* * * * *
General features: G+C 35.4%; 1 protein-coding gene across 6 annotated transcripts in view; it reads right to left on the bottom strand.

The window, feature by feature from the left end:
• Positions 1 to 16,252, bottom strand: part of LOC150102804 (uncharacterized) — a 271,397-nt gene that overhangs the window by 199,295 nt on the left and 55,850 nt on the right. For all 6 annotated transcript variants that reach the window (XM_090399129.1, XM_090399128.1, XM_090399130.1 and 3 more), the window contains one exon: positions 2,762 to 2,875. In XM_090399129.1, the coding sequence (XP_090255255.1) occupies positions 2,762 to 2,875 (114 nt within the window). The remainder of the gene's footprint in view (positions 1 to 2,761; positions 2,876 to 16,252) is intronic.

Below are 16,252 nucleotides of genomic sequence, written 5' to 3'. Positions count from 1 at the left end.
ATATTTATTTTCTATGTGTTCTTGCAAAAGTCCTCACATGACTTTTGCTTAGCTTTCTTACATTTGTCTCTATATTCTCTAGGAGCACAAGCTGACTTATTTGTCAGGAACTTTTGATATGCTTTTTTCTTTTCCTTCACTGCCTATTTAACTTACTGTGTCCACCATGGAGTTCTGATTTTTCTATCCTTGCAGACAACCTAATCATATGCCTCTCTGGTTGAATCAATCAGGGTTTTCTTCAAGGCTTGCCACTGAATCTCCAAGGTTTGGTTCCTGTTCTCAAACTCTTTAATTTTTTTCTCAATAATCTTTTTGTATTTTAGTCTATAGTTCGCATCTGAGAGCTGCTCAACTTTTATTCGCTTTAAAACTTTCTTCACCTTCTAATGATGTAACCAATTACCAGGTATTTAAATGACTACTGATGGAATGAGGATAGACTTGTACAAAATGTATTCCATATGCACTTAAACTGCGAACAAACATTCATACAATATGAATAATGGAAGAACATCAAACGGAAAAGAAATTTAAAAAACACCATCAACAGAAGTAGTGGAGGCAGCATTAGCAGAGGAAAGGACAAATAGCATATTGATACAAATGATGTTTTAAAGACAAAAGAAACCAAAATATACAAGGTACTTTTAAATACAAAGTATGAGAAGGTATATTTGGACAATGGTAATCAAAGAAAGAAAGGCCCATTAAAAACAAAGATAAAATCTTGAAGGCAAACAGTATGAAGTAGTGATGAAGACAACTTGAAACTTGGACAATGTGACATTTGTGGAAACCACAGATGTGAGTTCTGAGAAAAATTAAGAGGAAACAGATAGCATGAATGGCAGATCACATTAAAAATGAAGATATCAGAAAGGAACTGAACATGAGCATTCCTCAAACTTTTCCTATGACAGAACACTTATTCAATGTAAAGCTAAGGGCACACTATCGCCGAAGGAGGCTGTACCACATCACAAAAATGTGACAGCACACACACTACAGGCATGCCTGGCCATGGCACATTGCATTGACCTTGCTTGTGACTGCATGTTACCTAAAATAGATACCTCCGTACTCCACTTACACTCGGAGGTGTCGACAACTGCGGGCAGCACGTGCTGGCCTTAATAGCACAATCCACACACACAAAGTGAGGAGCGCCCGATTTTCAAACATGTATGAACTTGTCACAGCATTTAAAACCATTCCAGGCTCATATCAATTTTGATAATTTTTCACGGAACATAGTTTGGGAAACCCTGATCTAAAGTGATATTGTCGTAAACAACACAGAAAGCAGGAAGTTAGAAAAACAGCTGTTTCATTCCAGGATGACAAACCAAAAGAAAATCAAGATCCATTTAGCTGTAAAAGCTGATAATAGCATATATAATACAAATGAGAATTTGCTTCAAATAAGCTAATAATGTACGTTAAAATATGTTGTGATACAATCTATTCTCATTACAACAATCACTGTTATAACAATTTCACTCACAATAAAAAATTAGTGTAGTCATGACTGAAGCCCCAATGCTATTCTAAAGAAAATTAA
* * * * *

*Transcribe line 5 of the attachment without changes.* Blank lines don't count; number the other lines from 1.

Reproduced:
ATATTTATTTTCTATGTGTTCTTGCAAAAGTCCTCACATGACTTTTGCTTAGCTTTCTTACATTTGTCTCTATATTCTCTAGGAGCACAAGCTGACTTATTTGTCAGGAACTTTTGATATGCTTTTTTCTTTTCCTTCACTGCCTATTTAACTTACTGTGTCCACCATGGAGTTCTGATTTTTCTATCCTTGCAGACAACCTAATCATATGCCTCTCTGGTTGAATCAATCAGGGTTTTCTTCAAGGCTTGCCACTGAATCTCCAAGGTTTGGTTCCTGTTCTCAAACTCTTTAATTTTTTTCTCAATAATCTTTTTGTATTTTAGTCTATAGTTCGCATCTGAGAGCTGCTCAACTTTTATTCGCTTTAAAACTTTCTTCACCTTCTAATGATGTAACCAATTACCAGGTATTTAAATGACTACTGATGGAATGAGGATAGACTTGTACAAAATGTATTCCATATGCACTTAAACTGCGAACAAACATTCATACAATATGAATAATGGAAGAACATCAAACGGAAAAGAAATTTAAAAAACACCATCAACAGAAGTAGTGGAGGCAGCATTAGCAGAGGAAAGGACAAATAGCATATTGATACAAATGATGTTTTAAAGACAAAAGAAACCAAAATATACAAGGTACTTTTAAATACAAAGTATGAGAAGGTATATTTGGACAATGGTAATCAAAGAAAGAAAGGCCCATTAAAAACAAAGATAAAATCTTGAAGGCAAACAGTATGAAGTAGTGATGAAGACAACTTGAAACTTGGACAATGTGACATTTGTGGAAACCACAGATGTGAGTTCTGAGAAAAATTAAGAGGAAACAGATAGCATGAATGGCAGATCACATTAAAAATGAAGATATCAGAAAGGAACTGAACATGAGCATTCCTCAAACTTTTCCTATGACAGAACACTTATTCAATGTAAAGCTAAGGGCACACTATCGCCGAAGGAGGCTGTACCACATCACAAAAATGTGACAGCACACACACTACAGGCATGCCTGGCCATGGCACATTGCATTGACCTTGCTTGTGACTGCATGTTACCTAAAATAGATACCTCCGTACTCCACTTACACTCGGAGGTGTCGACAACTGCGGGCAGCACGTGCTGGCCTTAATAGCACAATCCACACACACAAAGTGAGGAGCGCCCGATTTTCAAACATGTATGAACTTGTCACAGCATTTAAAACCATTCCAGGCTCATATCAATTTTGATAATTTTTCACGGAACATAGTTTGGGAAACCCTGATCTAAAGTGATATTGTCGTAAACAACACAGAAAGCAGGAAGTTAGAAAAACAGCTGTTTCATTCCAGGATGACAAACCAAAAGAAAATCAAGATCCATTTAGCTGTAAAAGCTGATAATAGCATATATAATACAAATGAGAATTTGCTTCAAATAAGCTAATAATGTACGTTAAAATATGTTGTGATACAATCTATTCTCATTACAACAATCACTGTTATAACAATTTCACTCACAATAAAAAATTAGTGTAGTCATGACTGAAGCCCCAATGCTATTCTAAAGAAAATTAA